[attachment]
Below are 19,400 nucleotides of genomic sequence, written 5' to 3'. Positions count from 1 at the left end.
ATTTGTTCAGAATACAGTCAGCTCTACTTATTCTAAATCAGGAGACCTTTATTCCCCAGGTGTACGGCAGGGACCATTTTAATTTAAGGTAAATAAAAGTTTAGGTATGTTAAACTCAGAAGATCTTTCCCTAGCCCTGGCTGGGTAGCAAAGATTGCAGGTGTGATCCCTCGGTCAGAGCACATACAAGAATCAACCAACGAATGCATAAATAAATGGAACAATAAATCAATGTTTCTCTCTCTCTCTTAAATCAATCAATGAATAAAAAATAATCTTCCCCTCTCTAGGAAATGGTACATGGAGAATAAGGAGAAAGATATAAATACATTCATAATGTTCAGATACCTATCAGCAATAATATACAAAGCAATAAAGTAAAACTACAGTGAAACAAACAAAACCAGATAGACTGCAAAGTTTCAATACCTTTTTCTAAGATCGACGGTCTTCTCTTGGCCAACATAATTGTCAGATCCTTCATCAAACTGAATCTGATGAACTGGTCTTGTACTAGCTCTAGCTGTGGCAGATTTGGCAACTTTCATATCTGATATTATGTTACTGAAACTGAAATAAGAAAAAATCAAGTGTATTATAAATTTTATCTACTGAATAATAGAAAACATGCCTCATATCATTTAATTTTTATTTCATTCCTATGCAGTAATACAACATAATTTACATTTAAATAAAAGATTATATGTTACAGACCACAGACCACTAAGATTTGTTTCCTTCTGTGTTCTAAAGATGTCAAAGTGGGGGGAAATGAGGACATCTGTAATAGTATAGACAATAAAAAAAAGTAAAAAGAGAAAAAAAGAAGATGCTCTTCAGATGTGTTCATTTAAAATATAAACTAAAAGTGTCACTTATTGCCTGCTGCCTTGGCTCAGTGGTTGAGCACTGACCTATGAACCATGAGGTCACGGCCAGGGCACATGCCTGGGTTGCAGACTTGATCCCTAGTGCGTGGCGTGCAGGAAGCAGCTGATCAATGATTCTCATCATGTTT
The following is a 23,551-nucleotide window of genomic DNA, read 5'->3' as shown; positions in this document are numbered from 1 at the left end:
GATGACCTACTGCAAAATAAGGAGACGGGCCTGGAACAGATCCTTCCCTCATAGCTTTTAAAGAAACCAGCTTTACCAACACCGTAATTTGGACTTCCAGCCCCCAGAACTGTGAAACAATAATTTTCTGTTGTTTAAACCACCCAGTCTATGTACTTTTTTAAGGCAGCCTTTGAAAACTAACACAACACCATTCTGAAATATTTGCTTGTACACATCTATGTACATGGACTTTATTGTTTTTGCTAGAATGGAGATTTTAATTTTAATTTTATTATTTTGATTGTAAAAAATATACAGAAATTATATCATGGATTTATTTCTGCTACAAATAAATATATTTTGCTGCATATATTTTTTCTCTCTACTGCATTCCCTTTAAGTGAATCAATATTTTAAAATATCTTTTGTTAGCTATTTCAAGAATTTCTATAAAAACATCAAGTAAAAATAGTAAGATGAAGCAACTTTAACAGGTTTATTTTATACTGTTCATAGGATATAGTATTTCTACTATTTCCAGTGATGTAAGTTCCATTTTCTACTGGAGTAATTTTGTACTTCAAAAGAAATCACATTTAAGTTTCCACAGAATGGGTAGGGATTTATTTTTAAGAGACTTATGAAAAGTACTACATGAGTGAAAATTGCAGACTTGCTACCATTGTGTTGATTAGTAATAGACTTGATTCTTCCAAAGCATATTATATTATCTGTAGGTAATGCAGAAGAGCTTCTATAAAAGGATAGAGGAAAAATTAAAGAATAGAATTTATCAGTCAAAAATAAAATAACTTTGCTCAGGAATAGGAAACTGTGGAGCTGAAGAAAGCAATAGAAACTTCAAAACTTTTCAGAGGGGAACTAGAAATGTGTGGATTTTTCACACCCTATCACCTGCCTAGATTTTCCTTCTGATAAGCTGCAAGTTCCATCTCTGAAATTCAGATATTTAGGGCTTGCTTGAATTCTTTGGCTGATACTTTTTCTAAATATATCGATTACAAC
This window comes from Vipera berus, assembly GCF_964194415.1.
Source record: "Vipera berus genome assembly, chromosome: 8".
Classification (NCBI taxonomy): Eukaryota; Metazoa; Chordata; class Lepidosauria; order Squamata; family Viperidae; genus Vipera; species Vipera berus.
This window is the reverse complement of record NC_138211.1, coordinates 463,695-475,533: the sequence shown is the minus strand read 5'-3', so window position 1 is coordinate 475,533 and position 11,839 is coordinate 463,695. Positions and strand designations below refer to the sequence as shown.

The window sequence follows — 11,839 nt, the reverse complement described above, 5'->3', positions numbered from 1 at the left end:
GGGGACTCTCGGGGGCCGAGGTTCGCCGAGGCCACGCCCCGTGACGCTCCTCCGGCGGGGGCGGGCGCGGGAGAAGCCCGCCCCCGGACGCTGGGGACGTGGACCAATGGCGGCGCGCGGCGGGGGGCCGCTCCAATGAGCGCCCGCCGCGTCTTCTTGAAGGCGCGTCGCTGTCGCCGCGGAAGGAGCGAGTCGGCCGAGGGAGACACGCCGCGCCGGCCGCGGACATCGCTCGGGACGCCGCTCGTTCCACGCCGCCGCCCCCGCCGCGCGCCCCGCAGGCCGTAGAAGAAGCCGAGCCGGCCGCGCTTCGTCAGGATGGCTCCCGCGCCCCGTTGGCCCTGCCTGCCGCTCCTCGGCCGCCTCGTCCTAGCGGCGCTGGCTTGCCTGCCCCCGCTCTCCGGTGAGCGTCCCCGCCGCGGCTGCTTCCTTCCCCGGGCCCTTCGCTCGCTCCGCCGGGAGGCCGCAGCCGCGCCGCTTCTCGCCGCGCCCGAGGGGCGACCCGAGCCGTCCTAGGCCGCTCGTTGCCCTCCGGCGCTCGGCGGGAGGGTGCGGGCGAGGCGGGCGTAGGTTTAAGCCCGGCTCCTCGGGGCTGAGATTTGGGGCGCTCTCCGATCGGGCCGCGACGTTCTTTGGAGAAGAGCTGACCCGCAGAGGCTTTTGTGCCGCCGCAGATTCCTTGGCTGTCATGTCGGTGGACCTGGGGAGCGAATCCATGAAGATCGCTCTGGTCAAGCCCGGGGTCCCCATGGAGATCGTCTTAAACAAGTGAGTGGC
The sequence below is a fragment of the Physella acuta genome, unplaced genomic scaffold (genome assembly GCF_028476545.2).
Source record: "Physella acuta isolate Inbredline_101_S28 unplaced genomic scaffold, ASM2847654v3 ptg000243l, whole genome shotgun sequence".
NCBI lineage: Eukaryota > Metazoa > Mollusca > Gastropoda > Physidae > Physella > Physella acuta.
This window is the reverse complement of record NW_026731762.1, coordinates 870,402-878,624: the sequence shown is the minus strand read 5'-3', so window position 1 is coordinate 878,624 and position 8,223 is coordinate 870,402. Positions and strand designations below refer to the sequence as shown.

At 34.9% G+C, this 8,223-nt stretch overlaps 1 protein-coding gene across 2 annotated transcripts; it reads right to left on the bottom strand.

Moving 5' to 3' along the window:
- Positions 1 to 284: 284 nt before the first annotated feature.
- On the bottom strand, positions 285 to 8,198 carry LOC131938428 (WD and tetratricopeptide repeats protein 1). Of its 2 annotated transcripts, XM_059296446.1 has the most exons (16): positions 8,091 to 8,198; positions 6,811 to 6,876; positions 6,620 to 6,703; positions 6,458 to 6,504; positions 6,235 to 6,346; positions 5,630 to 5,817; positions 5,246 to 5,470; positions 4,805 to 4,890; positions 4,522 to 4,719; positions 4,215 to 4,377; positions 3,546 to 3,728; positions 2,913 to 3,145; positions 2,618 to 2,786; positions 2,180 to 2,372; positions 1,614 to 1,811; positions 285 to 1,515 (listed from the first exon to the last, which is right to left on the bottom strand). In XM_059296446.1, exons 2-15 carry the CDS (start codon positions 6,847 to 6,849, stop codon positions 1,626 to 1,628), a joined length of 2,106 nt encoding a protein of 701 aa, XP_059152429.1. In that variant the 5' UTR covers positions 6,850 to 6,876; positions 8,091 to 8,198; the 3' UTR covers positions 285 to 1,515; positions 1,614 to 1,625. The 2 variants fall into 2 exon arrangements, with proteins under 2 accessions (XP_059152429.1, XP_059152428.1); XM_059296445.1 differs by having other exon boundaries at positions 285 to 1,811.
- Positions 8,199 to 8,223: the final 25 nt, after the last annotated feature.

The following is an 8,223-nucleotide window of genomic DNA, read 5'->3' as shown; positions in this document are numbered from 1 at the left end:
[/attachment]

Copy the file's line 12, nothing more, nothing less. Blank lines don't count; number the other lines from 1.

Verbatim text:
Source record: "Physella acuta isolate Inbredline_101_S28 unplaced genomic scaffold, ASM2847654v3 ptg000243l, whole genome shotgun sequence".